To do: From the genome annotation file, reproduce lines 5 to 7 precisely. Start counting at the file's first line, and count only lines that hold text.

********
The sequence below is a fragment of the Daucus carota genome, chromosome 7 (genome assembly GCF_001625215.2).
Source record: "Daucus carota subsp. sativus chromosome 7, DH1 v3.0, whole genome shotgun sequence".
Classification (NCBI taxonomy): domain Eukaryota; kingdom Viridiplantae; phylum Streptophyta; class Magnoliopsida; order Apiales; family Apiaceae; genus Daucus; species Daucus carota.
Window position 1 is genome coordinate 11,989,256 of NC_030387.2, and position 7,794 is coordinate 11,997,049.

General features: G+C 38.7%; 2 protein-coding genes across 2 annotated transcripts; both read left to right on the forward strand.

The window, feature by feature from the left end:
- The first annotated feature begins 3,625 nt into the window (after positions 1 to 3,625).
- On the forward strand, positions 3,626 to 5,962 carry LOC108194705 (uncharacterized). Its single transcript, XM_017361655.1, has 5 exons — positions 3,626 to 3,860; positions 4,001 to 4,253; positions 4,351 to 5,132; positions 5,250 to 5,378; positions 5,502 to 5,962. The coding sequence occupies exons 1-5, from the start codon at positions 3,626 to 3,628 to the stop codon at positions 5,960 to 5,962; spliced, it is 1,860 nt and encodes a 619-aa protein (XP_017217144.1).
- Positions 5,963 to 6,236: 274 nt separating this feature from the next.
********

General features: G+C 38.7%; 2 protein-coding genes across 2 annotated transcripts; both read left to right on the forward strand.

The window, feature by feature from the left end:
- The first annotated feature begins 3,625 nt into the window (after positions 1 to 3,625).